Presidential Poetry

Liberal Art

“If more politicians knew poetry and more poets knew politics,” said John F. Kennedy ’40, “I am convinced that the world would be a better place in which to live.” In fact, poetry and politics have had a longstanding relationship. Recently, the relationship is tense, as in last winter’s flap over a White House poetry symposium cancelled because Laura Bush, upset by antiwar poets, decided she “did not believe poetry should be used for political purposes.” Indeed, the Bushes put an end to the budding tradition of having a poet read at inauguration and seem temperamentally to be at odds with many in the creative world.

So you can imagine my surprise at learning that President Bush had penned his own poem, addressed to his wife on the occasion of her trip to France. Beginning “Roses are red/ Violets are blue/ Oh my lump in the bed/ How I’ve missed you,” it lacks some of the subtlety of other presidents’ playful poems—one is reminded of John Quincy Adams’ (Class of 1787) translations of Horace (“What though he plough the billowy deep/ By lunar light, or solar./ Meet the resistless Simoon’s sweep,/ Or iceberg circumpolar.”)—still, it is good to know that our president has some poetry in him. Making the assumption that, like most of his output, the president’s poetry is overseen by a “team” of dedicated staff, I have applied to work on his poetry team. I’m submitting a sample poem called “Straight Talk.” It’s a little bold, but I think it captures the president’s greatest strengths, like straightforwardness, self-assurance, and the capacity to enrage frustrated and impotent Democrats. The White House hasn’t gotten back to me, but The Crimson, being obliged to publish what I write every two weeks, has agreed to print these lines:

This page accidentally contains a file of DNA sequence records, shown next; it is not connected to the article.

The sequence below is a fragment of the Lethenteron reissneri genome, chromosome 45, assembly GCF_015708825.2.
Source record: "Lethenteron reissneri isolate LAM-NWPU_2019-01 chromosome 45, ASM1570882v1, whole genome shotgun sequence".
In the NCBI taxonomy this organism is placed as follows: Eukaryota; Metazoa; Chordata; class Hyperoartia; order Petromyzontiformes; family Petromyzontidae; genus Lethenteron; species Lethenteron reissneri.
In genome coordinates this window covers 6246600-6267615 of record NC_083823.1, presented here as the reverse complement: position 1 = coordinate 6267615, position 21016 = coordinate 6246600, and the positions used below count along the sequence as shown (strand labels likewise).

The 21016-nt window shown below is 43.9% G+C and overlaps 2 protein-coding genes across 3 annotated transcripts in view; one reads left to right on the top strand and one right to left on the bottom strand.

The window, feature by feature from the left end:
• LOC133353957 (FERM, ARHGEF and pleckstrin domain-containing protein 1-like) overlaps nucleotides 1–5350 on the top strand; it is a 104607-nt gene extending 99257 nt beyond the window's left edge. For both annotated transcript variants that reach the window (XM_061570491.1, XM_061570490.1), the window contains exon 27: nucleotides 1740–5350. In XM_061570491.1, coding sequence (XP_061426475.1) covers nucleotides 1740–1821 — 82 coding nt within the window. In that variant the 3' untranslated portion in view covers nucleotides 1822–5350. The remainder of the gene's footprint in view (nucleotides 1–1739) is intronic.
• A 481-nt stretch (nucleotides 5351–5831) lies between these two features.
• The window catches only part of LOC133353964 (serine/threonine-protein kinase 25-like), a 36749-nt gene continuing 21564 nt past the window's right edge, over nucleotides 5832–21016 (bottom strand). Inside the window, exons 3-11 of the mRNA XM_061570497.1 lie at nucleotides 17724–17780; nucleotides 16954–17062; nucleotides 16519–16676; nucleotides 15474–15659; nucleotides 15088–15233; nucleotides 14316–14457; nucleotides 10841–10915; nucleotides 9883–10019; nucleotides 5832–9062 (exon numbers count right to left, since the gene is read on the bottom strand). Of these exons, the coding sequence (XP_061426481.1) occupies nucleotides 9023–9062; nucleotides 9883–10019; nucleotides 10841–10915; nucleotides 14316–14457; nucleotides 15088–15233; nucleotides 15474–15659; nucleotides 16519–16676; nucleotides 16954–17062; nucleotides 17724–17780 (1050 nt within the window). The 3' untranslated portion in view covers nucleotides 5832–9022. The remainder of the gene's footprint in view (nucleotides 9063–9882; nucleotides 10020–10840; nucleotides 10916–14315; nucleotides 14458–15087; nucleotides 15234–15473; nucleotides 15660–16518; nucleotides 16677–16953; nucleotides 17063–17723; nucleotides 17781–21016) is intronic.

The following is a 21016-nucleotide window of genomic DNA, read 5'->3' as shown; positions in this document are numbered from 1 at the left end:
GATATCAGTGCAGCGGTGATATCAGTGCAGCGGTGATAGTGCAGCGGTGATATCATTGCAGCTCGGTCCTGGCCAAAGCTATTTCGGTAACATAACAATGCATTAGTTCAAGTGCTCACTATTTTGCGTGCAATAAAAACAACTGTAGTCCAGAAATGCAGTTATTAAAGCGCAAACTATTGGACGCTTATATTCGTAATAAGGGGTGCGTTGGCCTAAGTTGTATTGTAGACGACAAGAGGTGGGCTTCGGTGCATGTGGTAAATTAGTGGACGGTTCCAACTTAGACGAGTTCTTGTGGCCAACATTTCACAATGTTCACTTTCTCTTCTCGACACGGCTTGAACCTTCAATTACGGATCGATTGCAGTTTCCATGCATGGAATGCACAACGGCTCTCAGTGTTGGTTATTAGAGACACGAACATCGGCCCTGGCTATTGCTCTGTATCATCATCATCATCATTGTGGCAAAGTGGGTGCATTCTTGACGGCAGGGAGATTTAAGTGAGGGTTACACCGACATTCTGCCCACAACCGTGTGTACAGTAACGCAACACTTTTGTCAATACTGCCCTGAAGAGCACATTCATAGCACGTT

Straight Talk:

You thought I was a Texan; now

I cannot tell a lie,


My tax cuts plainly show that I’m

No ordinary guy;

The Blue Blood’s in me through and through

And not just ’cause of Yale;

It’s Kennebunkport, Harvard—

Andover, now there’s my tale.

You thought I was a centrist, well,

That’s your fault, not my own:

You should have realized it when

I turned up at Bob Jones.